Driver aggression presents a significant risk to every motorist, passenger, bicyclist and pedestrian. A review of collisions conducted from 2003 to 2007 by AAA Foundation for Traffic Safety revealed that more than half of all deadly car accidents involved at least one of the motorists in the collision engaging in a "potentially aggressive" action just before the crash happened.
If you are on the road, you may find yourself the victim of a driver who is angry and is acting out in an unsafe way. Close to 80 percent of drivers surveyed by AAA Foundation admitted to experiencing significant anger or rage while driving in the past year. What can you do if you encounter one of these drivers and you feel that you are at risk?
It is important to be able to recognize signs of aggression in other motorists so you can try to avoid becoming a victim of a driver who is doing something unsafe. You should always drive assertively, paying attention to what other motorists around you are doing so you can react if someone appears to be behaving erratically or if another motorist seems to be acting out of anger.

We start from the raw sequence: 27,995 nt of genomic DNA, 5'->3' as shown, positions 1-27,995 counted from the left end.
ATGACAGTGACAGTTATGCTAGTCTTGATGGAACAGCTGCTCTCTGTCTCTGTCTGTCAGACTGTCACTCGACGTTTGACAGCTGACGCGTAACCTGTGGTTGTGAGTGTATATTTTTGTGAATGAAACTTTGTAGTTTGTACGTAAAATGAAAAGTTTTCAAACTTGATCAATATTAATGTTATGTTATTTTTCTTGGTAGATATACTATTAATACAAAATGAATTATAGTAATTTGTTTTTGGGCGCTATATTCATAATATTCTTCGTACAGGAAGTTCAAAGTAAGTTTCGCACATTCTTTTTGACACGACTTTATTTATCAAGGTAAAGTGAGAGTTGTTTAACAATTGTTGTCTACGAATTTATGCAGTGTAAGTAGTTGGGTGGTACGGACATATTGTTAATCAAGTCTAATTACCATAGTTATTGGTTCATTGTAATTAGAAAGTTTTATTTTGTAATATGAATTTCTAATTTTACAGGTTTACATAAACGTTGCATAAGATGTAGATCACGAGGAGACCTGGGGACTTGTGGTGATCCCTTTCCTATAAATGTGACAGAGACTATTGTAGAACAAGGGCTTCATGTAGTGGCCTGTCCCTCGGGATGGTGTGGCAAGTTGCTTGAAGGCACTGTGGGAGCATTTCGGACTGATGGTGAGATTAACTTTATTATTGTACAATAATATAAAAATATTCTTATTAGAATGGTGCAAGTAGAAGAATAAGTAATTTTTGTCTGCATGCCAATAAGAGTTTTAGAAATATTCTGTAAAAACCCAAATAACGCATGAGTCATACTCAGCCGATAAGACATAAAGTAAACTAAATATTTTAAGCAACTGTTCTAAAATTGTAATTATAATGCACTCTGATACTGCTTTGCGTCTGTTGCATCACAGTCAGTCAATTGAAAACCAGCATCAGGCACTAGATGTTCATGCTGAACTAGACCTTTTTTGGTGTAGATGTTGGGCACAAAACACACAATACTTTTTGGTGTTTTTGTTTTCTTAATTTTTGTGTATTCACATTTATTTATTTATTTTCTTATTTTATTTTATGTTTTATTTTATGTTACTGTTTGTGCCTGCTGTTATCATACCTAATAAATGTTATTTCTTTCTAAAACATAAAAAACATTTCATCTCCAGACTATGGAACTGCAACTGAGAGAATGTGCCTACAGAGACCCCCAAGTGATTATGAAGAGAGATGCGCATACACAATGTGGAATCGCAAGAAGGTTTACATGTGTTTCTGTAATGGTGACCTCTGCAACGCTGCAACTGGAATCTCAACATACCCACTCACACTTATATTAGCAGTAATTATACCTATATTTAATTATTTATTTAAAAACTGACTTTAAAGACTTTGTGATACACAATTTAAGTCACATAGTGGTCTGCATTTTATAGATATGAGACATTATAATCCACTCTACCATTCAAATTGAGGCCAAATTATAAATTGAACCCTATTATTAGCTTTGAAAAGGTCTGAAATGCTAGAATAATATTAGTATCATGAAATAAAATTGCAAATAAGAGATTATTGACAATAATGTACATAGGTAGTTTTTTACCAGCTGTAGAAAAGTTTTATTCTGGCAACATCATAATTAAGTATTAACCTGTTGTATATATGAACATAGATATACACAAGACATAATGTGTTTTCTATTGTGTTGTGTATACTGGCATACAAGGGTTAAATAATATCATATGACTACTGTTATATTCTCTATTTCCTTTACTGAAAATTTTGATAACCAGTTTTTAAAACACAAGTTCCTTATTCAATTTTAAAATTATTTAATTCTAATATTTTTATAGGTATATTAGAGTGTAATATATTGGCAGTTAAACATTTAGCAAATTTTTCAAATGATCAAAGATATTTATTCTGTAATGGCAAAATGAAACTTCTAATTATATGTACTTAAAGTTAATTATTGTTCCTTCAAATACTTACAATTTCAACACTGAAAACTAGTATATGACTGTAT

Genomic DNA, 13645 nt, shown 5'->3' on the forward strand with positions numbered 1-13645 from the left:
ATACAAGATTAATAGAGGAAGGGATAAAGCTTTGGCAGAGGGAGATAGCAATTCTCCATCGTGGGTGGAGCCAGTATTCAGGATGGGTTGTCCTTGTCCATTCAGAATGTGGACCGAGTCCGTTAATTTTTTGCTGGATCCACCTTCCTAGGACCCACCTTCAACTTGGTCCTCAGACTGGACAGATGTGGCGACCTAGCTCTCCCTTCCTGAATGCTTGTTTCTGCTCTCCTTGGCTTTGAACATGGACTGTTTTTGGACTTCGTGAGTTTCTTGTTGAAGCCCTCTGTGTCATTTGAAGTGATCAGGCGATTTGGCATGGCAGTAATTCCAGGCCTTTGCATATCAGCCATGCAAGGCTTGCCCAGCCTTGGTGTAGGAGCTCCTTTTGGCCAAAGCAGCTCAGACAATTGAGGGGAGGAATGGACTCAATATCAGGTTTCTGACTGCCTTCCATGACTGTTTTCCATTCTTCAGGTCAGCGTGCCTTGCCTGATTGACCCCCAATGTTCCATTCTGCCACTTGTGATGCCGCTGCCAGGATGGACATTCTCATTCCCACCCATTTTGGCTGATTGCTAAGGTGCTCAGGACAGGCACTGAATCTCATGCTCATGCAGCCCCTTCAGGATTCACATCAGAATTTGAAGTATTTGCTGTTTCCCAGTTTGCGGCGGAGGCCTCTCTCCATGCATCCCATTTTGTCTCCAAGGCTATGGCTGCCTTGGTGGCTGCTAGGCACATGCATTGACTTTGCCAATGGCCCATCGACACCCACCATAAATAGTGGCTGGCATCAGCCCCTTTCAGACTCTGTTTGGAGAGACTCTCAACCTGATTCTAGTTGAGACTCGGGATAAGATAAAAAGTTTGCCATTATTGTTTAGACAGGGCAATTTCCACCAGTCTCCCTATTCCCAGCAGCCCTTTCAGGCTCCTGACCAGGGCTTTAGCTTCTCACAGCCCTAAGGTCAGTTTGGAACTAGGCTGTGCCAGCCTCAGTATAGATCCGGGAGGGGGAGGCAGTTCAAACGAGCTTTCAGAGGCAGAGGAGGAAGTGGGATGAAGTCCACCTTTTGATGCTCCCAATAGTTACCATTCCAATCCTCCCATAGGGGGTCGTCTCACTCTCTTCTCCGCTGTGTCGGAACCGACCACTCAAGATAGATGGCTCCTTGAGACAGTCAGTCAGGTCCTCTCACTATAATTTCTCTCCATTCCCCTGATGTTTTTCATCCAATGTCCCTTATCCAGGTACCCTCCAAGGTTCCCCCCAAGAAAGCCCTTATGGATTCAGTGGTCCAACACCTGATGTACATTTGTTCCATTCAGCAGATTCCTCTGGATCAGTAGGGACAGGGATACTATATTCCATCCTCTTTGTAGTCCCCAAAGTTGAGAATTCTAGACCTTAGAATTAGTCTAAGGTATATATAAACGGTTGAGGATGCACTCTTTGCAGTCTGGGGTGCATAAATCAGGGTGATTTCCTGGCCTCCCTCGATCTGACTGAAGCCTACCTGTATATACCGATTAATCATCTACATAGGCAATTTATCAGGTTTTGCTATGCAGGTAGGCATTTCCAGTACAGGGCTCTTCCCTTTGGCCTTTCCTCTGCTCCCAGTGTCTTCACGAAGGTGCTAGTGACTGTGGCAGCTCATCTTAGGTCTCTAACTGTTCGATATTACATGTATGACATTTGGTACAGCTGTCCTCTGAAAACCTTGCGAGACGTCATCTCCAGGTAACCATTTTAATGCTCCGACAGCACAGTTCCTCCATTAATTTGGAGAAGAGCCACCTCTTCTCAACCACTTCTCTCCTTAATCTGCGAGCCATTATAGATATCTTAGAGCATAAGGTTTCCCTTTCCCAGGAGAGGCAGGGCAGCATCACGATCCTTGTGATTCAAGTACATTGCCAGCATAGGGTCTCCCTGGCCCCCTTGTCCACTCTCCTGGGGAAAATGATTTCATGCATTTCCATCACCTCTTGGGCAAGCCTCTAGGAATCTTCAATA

Some of the different behaviors that you should look out for which could be an indicator that another driver is aggressive include:
- Drivers who speed in traffic.
- A driver who is tailgating, or following your car too closely behind you.
- A driver who cuts off other motorists, especially if the driver slows down immediately after cutting off the rear driver.
- A driver who runs through a red light without stopping for the signal.
- A driver who is changing lanes without using his turn signals.
- A driver who is weaving in and out of traffic on a highway or busy road.
- A driver who appears to be blocking other motorists from changing lanes.
- A driver who appears to be blocking other motorists from passing.
- A driver who is using headlights or high beams in an unsafe way to hurt the eyes of other drivers intentionally out of anger.
When you encounter a driver like this, AAA Foundation has some tips to deal with confrontation or potential aggression including:
- Avoiding making eye contact with angry motorists.
- Driving to a police station, hospital, or fire station if you feel that another motorist is putting you at risk due to angry behavior.
- Staying calm and never responding to aggression with aggression.
- Leaving plenty of room to pull out safely when you park in case you are approached by someone with an aggressive or threatening manner.
- Staying locked in your car if you feel threatened.
- Using your horn to attract attention from others if someone is threatening you.
- Staying calm and courteous if you are confronted by a driver who is angry.
- Calling 911 if you feel as if your safety is at risk.
Rocky Mountain Insurance Information Association also advises motorists to always be courteous while driving to try to avoid attracting the attention of an aggressive driver. As RMIIA explains: "the best offense against aggressive driving is a good defense."